the global warming the earth is experiencing. Global warming is causing more frequent extreme weather events,
changing patterns of rainfall and drought which will have significant impacts on biodiversity.
“This diversity of rainforests is not a haphazard event, but
is the result of a series of unique circumstances.” (Butler)
The Amazon Basin is a natural habitat to
many types of animals and organisms; it is
often referred to as the lungs of the earth.
Photo provided by Wikipedia Commons, Taken by Worldwide Happy Media, 2011
Photo provided by Alex Webb
http://environment.nationalgeographic.com/environment/habitats/last-of-amazon/#page=2
Balancing our economic and population growth with preservation of all the rainforests, particularly the Amazon Basin, is a difficult task.
The Brazilian government says the situation is improving; however, more work still needs to be done to protect the land. So far, laws
and moratoriums have been passed to help try to lessen the amount of forest that is legally allowed to be cleared. Increased
protection by federal police; cracking down on illegal activities in the Amazon and abroad. Conservation groups are helping with more
public awareness of the issues at hand. On the other hand, “critics say there aren't enough agents on the ground and that more land
needs to be put under federal protection.” (Butler)
According to Daniel Nepstad, a senior scientist at the Woods Hole Research Center and the study's lead author,
"market forces and Brazil's political will are converging in an unprecedented opportunity to end deforestation in
the Brazilian.” (Science Daily) Today, we stand at a crossing point; although the damage to the Amazon is huge,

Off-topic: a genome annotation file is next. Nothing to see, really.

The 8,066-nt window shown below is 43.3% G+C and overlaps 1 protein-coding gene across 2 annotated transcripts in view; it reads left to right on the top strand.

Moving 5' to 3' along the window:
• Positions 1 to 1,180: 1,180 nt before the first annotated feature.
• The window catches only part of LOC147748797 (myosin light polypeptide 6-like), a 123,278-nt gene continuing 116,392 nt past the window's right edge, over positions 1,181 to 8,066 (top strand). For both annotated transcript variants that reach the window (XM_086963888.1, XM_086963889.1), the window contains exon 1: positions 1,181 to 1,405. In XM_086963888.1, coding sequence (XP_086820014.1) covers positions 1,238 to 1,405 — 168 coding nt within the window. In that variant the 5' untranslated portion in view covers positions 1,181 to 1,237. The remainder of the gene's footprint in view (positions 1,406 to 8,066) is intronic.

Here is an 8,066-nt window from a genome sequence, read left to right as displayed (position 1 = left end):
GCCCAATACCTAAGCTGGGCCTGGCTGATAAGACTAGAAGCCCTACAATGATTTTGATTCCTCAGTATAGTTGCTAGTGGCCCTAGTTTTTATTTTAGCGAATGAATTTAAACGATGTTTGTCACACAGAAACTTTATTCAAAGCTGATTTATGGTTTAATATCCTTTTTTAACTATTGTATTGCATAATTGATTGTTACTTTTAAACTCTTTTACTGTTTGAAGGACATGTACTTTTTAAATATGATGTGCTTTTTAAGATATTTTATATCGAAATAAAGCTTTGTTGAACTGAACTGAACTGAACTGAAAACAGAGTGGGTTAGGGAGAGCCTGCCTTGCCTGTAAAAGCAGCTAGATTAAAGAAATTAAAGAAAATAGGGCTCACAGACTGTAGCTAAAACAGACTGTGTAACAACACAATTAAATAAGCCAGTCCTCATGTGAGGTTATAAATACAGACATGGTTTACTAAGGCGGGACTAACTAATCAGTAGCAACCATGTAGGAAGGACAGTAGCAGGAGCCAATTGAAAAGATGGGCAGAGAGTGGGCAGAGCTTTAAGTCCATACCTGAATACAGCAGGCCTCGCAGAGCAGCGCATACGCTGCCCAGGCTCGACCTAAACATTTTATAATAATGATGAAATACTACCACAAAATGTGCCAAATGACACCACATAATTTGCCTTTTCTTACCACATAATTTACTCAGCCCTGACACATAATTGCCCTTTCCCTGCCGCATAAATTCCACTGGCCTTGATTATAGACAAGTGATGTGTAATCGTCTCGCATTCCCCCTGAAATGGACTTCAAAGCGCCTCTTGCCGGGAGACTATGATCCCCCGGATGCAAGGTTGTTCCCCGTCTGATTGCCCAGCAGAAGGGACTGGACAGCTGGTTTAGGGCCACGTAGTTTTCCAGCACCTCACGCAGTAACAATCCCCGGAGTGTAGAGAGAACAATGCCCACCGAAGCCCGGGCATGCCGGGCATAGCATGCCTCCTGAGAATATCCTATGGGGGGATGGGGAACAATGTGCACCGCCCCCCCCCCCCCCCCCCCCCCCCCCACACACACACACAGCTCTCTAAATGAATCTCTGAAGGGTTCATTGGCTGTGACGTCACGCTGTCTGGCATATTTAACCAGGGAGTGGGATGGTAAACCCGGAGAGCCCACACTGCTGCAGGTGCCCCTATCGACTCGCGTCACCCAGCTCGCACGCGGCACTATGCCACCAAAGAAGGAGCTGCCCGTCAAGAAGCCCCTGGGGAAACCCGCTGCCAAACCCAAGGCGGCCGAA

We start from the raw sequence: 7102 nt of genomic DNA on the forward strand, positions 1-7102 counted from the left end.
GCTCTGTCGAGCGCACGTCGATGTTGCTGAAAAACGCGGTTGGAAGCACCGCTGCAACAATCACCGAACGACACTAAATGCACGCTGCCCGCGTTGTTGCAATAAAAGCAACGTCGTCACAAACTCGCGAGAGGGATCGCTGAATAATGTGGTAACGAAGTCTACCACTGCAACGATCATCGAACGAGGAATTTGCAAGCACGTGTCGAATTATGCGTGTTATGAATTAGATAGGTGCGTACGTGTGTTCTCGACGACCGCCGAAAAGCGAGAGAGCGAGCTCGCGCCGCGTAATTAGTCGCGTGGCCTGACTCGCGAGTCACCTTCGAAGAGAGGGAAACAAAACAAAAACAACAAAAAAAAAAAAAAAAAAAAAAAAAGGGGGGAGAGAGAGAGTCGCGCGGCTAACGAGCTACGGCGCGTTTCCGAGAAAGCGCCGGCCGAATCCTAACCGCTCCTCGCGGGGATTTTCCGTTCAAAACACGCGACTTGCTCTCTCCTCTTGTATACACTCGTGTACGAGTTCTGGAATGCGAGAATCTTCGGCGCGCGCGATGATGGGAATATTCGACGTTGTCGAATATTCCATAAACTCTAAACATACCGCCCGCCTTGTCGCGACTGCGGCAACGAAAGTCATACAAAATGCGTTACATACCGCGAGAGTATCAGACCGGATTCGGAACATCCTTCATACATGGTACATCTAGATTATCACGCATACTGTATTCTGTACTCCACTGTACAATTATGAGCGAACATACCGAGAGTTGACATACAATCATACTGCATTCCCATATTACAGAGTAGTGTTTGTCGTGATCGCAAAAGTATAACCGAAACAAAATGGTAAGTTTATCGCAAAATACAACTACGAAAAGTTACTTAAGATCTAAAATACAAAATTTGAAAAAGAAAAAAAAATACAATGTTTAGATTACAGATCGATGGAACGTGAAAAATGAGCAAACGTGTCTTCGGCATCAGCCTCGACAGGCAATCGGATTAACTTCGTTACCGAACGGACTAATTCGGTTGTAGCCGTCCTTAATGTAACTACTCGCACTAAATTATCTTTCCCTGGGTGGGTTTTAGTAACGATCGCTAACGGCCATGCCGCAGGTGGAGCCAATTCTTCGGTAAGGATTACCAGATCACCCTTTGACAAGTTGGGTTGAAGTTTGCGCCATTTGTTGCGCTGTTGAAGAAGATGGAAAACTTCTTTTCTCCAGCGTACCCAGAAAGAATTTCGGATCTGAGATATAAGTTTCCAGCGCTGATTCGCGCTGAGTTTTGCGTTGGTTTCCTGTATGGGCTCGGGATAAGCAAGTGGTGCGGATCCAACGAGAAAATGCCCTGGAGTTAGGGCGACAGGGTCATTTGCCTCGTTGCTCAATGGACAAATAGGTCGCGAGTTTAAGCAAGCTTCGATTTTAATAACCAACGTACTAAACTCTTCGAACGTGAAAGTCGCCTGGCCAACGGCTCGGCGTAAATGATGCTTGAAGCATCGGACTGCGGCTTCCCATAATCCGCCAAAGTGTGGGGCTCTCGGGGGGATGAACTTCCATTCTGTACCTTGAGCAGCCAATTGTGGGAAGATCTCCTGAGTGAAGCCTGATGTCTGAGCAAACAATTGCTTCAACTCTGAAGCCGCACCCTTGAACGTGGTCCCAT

there is still time for us to take action. Saving the rainforest will require a joint effort from all parties.
Cooperation, dedication, and community involvement is a must from government and business industries, both
global and local, along with efforts to lessen the poverty of the local indigenous people. Their poverty helps fuel
the drive for the destruction. The secret is finding a solution that will turn rainforests into economically valuable
national resource for countries that actually maintain and preserve them rather than destroy them. Perhaps
financial incentives could be given to countries like Brazil to keep their rainforests intact, alive and healthy.
Advocate “green consumerism” by buying recycled products, or boycotting companies that support or operate
businesses that come from the rainforests.
Postman butterfly, Heliconius
erato or melpomene (blue form)
Jaguar emerging from the Pantanal .
Lettered Araçari (Pteroglossus
inscriptus)
Solitary Golden Black Howler Monkey (female)
Photos provided by Rhett A. Butler at Mongobay http://mongobay.com/brazil/images.html
 All photos were provided by various sources at Google Images/Indigenous people of the rainforest
Inspiring such solutions is perhaps the most important first step toward ending the
destruction of Earth’s forests and increasing public awareness is crucial. Until more
people know about the threats to our tropical forests, and the consequences of such
destruction, the trees will continue to fall.
Works Cited
Butler, Rhett. Deforestation of the Amazon. 1999-2010. October 2011
<http://www.mongabay.com/brazil.html>.
Hitchins, Jeff. Planet in Peril. 2009. 17 October 2011 <Posted by annie1992 Z5 MI (My Page) on Sun, Sep
18, 05 at 1:31>.
Lindsey, Rebecca. Tropical Deforestation. 30 March 2007. October 2011
<http://earthobservatory.nasa.gov/Features/Deforestation/deforestation_update2.php>.
Science Daily. Geographers Predict Increasing Rate of Amazon Deforestation. 15 July 2011. October 2011
<http://www.sciencedaily.com/releases/2011/07/110714120722.htm>.
The CattleSite. "The Brazilian Beef Industry." September 2010. The CattleSite. October 2011
<http://www.thecattlesite.com/articles/2516/the-brazilian-beef-industry>.
USDA. The Amazon: Brazil’s Final Soybean Frontier. 13 January 2004. October 2011
<http://www.fas.usda.gov/pecad2/highlights/2004/01/amazon/amazon_soybeans.htm>.
Wallace, Scott. Farming the Amazon. n.d. October 2011
<http://environment.nationalgeographic.com/environment/habitats/last-of-amazon>.